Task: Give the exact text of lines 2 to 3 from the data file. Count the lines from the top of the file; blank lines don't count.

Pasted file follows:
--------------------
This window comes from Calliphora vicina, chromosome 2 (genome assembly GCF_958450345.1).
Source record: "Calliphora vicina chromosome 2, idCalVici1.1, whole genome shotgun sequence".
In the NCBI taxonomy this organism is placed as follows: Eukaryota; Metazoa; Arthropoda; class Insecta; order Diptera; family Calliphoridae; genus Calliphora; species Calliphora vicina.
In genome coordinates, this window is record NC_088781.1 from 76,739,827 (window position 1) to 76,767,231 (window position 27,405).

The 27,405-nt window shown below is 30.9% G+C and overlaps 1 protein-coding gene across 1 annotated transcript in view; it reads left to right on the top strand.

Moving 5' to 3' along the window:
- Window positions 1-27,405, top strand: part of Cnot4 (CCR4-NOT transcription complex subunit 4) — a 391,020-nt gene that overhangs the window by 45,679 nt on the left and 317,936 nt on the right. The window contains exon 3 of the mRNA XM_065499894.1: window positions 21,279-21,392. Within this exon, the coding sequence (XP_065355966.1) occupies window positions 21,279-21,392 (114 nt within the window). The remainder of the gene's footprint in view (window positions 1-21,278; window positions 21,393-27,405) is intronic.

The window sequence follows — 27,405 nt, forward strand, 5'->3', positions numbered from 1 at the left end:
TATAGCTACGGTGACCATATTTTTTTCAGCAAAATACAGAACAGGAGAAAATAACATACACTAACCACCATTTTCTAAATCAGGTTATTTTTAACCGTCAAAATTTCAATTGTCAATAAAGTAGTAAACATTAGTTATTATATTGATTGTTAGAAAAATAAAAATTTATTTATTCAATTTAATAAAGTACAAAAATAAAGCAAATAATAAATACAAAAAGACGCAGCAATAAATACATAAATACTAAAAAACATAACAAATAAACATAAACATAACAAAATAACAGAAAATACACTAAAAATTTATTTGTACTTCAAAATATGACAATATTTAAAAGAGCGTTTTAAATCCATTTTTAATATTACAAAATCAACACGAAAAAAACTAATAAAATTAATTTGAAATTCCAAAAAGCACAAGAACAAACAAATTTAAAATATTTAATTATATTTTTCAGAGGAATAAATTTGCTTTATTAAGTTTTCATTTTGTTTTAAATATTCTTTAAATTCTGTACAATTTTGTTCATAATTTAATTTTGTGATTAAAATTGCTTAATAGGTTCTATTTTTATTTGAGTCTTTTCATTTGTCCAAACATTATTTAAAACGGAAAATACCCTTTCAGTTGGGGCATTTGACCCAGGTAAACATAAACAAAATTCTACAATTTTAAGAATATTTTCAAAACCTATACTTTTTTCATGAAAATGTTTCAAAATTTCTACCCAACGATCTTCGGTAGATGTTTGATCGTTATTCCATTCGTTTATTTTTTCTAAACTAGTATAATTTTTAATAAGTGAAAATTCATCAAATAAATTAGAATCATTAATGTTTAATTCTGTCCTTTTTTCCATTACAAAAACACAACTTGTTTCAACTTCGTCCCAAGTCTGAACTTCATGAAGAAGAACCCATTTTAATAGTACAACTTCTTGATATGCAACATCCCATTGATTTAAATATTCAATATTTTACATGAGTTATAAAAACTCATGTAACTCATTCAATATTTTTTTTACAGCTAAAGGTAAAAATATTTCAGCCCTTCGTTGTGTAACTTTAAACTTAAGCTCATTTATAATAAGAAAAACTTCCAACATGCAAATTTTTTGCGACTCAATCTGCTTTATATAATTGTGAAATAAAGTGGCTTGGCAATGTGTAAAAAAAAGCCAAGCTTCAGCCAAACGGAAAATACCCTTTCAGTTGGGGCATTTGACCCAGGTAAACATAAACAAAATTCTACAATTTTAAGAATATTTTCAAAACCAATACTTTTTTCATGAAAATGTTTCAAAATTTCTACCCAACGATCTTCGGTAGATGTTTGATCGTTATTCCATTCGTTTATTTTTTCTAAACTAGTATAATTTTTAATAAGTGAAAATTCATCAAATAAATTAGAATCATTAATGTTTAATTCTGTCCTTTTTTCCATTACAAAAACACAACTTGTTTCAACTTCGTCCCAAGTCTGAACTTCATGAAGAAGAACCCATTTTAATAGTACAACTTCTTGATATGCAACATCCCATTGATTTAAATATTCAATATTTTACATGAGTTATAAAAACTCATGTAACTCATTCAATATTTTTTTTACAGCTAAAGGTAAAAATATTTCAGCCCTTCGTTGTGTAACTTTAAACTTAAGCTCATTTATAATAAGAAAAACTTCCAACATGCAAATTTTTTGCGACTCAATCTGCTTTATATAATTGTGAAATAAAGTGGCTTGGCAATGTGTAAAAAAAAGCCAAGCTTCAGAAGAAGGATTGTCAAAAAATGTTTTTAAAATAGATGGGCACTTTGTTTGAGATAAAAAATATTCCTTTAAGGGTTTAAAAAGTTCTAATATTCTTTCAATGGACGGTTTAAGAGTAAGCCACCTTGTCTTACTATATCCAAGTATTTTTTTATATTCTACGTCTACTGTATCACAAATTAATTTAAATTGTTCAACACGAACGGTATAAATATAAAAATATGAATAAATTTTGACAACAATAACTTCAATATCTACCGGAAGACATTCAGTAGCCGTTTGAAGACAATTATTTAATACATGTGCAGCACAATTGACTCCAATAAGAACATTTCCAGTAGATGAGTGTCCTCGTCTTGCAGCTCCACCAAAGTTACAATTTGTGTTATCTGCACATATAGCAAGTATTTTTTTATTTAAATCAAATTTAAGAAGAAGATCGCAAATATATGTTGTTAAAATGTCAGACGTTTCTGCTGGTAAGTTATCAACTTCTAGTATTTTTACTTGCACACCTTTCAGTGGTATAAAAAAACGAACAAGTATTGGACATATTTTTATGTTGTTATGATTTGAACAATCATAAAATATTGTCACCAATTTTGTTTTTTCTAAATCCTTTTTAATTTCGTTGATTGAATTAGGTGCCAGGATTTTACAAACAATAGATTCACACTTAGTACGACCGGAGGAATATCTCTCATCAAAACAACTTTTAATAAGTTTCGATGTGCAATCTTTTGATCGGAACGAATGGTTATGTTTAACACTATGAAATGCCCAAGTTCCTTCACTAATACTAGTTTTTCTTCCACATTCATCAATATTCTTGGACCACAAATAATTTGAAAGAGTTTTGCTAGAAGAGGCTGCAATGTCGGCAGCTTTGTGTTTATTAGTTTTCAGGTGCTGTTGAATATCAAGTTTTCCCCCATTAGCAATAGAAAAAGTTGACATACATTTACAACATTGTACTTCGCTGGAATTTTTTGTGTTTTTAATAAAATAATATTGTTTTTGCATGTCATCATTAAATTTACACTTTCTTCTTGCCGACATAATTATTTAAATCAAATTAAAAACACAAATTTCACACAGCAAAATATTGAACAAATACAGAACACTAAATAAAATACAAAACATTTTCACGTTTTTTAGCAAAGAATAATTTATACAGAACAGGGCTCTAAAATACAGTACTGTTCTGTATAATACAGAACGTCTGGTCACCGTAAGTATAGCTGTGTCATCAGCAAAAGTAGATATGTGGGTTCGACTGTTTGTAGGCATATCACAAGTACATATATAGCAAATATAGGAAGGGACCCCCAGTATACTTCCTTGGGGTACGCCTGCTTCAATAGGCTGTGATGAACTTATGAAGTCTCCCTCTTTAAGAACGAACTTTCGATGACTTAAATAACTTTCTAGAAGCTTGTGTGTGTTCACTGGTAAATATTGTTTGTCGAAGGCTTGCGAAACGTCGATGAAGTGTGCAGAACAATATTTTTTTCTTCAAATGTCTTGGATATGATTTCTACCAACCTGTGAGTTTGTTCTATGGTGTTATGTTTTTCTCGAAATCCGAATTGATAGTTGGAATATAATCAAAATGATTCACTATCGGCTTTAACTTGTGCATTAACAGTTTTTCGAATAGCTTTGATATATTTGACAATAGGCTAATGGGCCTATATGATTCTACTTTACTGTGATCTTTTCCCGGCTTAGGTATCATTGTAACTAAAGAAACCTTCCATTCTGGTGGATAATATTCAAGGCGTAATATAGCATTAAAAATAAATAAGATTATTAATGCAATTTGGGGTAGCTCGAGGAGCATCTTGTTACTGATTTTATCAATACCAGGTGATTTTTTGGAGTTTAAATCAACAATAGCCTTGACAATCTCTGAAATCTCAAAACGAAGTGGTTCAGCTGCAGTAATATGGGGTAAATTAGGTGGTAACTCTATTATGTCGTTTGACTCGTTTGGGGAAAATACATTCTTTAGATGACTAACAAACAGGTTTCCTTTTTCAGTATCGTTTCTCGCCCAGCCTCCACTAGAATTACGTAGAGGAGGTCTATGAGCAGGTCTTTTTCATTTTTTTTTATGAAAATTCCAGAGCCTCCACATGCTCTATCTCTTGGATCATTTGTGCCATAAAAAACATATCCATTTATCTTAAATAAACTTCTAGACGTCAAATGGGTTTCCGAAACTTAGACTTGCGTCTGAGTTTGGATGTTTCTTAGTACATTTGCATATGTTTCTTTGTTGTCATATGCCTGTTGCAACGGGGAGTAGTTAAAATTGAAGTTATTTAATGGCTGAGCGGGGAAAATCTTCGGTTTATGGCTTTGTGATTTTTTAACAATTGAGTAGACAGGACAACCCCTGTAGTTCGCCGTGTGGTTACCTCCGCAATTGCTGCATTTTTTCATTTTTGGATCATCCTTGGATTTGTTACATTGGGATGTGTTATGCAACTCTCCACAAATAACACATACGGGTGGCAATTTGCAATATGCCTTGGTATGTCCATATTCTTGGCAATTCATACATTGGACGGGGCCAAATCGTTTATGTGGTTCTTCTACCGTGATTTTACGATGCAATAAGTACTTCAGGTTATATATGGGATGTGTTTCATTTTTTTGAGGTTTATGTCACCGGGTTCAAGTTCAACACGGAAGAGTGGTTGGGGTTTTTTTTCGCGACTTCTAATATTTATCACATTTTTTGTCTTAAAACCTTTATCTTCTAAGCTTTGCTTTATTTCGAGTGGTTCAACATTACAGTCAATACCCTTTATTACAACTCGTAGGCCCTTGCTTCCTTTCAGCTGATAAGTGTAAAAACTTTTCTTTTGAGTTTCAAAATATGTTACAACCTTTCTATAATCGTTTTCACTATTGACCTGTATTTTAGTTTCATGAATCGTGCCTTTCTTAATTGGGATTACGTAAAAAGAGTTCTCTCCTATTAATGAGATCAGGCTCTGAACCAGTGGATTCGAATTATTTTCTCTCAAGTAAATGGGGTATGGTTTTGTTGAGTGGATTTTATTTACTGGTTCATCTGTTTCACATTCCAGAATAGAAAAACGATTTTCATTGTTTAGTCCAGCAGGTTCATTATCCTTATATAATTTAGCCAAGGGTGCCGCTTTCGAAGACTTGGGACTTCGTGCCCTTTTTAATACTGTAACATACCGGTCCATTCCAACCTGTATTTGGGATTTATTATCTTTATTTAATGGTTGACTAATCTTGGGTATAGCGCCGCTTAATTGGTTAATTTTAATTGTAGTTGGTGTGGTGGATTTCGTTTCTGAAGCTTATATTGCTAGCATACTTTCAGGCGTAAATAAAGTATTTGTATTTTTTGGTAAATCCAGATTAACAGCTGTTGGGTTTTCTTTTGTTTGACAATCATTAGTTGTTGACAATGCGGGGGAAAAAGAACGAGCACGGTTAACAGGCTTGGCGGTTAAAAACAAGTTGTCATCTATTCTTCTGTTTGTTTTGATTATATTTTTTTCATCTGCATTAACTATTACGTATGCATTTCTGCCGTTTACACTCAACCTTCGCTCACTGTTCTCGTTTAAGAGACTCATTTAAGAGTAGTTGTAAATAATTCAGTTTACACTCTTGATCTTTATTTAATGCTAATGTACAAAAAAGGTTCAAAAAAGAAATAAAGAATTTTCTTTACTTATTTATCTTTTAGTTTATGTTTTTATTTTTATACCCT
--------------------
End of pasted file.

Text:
Source record: "Calliphora vicina chromosome 2, idCalVici1.1, whole genome shotgun sequence".
In the NCBI taxonomy this organism is placed as follows: Eukaryota; Metazoa; Arthropoda; class Insecta; order Diptera; family Calliphoridae; genus Calliphora; species Calliphora vicina.